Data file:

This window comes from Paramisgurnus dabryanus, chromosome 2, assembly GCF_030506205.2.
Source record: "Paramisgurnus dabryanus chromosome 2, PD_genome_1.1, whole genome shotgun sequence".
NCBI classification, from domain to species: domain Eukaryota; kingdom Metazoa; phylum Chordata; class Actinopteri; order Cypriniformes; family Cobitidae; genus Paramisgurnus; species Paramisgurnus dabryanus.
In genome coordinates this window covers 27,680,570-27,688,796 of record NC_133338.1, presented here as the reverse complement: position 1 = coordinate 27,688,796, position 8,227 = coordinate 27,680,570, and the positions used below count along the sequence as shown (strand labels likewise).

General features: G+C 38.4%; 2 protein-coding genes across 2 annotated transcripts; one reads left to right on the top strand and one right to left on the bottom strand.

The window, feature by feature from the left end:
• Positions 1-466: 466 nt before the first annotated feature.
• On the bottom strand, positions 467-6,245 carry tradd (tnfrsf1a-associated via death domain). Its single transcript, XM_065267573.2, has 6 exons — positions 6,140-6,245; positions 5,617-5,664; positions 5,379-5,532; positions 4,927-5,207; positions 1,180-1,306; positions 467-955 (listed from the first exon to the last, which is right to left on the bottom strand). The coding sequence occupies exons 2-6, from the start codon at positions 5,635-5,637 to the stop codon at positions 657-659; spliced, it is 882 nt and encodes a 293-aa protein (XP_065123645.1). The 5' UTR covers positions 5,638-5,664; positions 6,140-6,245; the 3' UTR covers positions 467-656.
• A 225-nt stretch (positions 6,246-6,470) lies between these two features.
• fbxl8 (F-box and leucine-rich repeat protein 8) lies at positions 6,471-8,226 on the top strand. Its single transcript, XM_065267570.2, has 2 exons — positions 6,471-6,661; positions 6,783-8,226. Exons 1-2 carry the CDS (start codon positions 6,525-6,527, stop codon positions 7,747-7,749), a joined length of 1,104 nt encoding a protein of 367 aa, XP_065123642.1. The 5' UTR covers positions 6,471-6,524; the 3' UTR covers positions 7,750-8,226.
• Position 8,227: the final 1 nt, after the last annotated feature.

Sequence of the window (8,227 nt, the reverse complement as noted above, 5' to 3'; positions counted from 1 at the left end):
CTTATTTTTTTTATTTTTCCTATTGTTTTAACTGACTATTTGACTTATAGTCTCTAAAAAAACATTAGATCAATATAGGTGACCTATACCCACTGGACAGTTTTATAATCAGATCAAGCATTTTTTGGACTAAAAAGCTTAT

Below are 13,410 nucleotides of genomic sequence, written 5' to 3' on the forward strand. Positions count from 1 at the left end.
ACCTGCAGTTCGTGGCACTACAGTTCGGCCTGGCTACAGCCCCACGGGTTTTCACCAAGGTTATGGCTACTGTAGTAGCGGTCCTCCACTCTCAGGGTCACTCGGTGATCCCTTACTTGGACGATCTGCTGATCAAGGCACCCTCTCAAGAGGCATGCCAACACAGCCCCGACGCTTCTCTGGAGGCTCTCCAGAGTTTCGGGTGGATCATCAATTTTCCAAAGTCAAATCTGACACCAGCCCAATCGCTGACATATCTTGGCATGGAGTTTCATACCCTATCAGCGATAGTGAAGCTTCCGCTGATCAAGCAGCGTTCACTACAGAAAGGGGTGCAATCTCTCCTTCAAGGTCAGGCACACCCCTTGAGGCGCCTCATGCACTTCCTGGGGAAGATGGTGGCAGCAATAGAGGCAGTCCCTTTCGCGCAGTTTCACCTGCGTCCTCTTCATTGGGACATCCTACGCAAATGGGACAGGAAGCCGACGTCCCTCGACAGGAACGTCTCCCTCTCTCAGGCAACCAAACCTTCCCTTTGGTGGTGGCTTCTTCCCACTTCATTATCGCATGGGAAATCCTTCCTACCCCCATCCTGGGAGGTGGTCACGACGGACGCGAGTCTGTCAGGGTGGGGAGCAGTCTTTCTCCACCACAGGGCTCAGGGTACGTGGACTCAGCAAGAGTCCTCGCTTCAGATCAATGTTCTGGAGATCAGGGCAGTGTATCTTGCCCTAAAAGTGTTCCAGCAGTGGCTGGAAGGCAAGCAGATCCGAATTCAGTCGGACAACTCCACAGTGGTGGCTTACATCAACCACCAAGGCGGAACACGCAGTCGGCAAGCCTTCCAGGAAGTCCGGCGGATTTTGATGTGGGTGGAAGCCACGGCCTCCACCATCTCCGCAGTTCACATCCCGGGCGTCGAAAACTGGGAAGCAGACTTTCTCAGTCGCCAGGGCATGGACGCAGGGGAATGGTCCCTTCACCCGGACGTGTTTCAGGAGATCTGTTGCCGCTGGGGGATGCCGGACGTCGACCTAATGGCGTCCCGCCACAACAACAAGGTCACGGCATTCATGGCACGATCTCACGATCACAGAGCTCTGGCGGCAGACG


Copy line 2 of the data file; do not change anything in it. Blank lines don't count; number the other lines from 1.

Source record: "Paramisgurnus dabryanus chromosome 2, PD_genome_1.1, whole genome shotgun sequence".